Today was interesting. I am learning a lot at this meeting. One of the things I learned is that 17% children with obesity and type II diabetes will also have a need for insulin injections because they also have type I diabetes! This was a surprise to me and very worrisome. The long term consequences are huge….usually people with type II diabetes get it late in life so the complications that occur between 10 and 30 years after diagnosis are less of an issue but with younger people getting type II diabetes there is a much greater chance we will see blindness, amputation, and kidney disease among much younger adults. Then if you add on top of that pancreatic failure (type I diabetes) the whole process gets accelerated. The other interesting fact is that children who are overweight whose only intervention is seeing a dietician never ever succeed in maintaining weight loss. It is clear that to combat obesity, we must not only focus on diet or exercise or genetics but fundamentally change the way families live their lives….turn off the tv and computer and video games, spend hours outside climbing trees, limit portion sizes to the size of your fist and enjoy the indulgences of life intermittently but not everyday.
I had dinner tonight with the faculty for the meeting I am running and we had wide ranging, spirited discussions about everything from the best form of national health insurance (single payor vs modified free market system that ensures care) to whether or not newborn screening tests for a variety of diseases is really worth not only the cost but the angst that goes along with false positive results. It was fascinating to hear how varied the experiences are across the country and how variable health care coverage is for the most vulnerable Americans: children. We are lucky…..we have jobs and insurance and access to good resources…..so many kids do not. This is especially true for kids with special health care needs, learning differences, and mental or emotional challenges. These are the kids that often fall through the cracks.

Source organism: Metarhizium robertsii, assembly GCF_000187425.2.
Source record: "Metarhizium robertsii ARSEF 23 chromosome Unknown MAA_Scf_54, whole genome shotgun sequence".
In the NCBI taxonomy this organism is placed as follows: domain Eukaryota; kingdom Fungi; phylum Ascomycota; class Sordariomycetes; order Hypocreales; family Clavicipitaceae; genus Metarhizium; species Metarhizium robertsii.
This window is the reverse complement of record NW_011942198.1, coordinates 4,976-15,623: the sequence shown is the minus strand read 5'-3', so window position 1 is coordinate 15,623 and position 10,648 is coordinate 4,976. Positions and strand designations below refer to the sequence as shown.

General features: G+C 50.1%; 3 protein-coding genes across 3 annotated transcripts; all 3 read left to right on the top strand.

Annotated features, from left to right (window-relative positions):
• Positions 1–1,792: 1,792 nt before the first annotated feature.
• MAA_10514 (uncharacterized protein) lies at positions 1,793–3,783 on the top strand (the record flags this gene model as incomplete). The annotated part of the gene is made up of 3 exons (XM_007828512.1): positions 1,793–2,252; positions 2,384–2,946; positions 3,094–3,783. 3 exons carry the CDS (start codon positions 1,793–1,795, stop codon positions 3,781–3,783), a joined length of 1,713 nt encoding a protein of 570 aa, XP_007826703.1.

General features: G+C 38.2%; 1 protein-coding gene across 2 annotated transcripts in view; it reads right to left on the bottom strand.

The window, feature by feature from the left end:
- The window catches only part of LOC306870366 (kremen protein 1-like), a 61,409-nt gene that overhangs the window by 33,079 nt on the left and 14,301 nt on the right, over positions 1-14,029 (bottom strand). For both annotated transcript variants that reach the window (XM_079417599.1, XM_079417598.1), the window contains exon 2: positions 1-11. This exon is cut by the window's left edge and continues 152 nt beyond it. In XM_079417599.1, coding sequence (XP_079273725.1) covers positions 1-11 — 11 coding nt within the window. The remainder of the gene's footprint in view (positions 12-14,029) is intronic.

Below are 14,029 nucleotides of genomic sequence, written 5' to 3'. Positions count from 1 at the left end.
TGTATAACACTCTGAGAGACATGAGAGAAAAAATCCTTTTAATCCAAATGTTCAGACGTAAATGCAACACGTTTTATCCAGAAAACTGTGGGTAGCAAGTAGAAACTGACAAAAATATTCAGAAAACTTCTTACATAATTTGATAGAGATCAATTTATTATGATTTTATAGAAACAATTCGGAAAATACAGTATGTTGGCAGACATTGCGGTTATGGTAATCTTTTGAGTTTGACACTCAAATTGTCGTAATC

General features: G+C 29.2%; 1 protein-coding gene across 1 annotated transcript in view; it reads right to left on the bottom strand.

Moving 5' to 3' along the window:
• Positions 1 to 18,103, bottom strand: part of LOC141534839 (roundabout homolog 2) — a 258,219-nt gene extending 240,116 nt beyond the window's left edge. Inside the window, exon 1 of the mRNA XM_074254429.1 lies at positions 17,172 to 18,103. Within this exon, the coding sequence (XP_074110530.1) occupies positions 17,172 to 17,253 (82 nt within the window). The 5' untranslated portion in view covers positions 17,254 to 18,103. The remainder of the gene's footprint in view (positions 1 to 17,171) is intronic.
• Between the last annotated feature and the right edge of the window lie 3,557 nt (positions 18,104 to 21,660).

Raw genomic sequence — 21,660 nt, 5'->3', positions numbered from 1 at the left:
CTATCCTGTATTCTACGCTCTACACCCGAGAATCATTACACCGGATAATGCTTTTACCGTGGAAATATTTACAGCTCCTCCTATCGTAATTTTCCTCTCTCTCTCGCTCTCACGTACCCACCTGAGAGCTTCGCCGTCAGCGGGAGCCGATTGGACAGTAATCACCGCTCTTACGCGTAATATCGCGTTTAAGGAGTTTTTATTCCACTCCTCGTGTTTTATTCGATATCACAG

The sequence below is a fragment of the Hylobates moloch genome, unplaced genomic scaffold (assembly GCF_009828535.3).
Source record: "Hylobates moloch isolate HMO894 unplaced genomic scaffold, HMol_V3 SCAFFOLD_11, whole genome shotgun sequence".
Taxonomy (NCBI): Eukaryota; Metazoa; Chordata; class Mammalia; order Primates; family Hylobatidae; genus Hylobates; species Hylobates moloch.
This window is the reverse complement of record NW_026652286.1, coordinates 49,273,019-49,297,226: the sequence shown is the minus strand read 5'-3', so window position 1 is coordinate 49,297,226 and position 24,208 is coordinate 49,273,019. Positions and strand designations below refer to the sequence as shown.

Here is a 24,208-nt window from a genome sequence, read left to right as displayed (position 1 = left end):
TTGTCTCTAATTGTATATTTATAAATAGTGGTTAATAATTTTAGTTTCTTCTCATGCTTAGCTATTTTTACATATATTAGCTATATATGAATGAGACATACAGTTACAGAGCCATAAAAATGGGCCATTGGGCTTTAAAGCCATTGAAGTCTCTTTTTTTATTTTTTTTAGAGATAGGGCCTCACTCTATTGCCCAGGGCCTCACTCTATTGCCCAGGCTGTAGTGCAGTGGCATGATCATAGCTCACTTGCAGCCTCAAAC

I received a very well written and empassioned email from the mother of a patient who is very frustrated with the options for her child in the public school system. Her daughter is very functional in many ways but needs support in areas that are not as visible as some other children and as a result she is having a hard time finding a preschool setting that will meet her daughter’s needs. This is a common issue. Funding for education in Michigan formally begins with kindergarten unless you are in a ‘high risk’ group that qualifies for Head Start there is no mandate that developmentally appropriate schooling be provided. It is incredibly frustrating and problematic. Kids who tend to fall into these gaps are kids with sensory issues, dyspraxia (where you know what you want to say and do but your body just doesn’t know how to do it right), and emotional challenges. Ironically, if you have a stroke that lends you utterly mentally retarded you get all the support you could want but if you are a cognitively normal child with emotional, balance, or more subtly complex language problems you fall through the cracks. I am not sure what we can do about all of this other than be aware of it and advocate to the governmental powers that be to ensure appropriate support but I needed to share some of the challenges. Perhaps by informing everyone about these issues I will at least grow a better understanding of the differences among our children and a foster a greater tolerance of these differences.
I hope that through my practice community, parents who are interested in advocacy issues can connect with each other and through some grass roots planning make some much needed progress toward change. The power of this community we are building is great. I encourage us all to harness it and use it.
That’s all for tonight….
Eat, love and play and each day will be your best!
Molly O’Shea, MD